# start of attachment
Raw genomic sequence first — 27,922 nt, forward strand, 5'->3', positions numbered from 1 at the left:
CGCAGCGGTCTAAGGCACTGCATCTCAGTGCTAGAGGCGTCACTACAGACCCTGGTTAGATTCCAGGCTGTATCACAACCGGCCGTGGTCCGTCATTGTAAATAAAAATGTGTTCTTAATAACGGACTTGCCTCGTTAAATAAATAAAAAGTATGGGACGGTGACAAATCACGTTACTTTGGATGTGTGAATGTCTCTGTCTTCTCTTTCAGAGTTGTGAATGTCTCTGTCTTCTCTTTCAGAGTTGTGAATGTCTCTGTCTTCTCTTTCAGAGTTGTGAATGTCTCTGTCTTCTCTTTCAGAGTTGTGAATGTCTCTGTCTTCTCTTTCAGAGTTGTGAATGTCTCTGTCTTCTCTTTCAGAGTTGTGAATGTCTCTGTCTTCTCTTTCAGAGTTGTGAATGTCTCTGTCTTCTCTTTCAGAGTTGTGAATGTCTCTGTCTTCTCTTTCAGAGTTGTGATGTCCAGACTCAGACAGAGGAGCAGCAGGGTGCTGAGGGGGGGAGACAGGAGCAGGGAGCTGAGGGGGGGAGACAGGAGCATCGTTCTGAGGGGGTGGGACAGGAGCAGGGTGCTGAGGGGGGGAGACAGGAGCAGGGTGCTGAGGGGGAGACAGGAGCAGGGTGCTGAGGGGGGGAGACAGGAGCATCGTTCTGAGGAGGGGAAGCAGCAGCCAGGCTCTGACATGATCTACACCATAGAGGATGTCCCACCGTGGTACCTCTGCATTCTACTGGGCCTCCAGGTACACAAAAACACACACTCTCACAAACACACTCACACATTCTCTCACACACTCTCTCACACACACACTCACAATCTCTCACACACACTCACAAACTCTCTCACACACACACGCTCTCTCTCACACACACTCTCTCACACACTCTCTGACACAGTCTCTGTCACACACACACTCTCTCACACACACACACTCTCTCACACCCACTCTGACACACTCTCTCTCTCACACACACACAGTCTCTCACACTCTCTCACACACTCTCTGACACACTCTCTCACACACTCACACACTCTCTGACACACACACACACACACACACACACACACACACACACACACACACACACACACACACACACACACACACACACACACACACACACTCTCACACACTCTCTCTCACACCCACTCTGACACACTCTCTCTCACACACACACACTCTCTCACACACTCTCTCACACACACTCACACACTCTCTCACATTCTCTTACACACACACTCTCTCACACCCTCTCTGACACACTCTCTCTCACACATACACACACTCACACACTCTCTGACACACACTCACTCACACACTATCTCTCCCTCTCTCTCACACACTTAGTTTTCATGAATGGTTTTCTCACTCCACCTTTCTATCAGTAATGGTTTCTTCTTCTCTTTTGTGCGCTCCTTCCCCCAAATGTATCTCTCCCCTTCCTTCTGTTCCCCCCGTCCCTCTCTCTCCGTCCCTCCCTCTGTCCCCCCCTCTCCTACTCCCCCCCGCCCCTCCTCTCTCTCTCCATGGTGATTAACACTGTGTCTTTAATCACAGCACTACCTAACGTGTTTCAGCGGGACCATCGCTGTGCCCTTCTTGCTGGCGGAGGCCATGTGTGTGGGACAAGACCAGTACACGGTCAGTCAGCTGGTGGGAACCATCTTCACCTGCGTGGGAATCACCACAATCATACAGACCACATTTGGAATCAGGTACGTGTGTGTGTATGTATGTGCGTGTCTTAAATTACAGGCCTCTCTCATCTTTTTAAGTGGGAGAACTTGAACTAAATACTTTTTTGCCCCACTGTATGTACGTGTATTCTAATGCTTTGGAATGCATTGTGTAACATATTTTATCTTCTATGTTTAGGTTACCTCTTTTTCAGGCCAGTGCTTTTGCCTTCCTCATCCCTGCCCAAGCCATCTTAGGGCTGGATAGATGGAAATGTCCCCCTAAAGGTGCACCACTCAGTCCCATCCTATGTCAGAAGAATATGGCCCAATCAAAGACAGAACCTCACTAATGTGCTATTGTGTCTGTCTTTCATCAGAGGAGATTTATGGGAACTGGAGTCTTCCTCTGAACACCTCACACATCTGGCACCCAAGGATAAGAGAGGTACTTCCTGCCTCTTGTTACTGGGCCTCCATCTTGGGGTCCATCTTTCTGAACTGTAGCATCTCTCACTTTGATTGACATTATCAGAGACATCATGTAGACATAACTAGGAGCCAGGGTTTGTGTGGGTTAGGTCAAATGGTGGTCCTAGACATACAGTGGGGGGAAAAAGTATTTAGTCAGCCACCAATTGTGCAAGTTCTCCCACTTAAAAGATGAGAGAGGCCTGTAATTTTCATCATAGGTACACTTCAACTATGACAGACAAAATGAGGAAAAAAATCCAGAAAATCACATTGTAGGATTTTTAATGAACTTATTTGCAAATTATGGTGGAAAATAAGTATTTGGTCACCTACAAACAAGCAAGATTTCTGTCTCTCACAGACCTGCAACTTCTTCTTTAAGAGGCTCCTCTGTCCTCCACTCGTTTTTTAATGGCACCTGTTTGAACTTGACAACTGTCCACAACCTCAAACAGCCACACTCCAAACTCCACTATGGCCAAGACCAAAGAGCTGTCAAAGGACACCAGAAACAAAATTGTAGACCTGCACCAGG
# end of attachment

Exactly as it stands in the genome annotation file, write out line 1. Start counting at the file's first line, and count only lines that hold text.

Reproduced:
Raw genomic sequence first — 27,922 nt, forward strand, 5'->3', positions numbered from 1 at the left: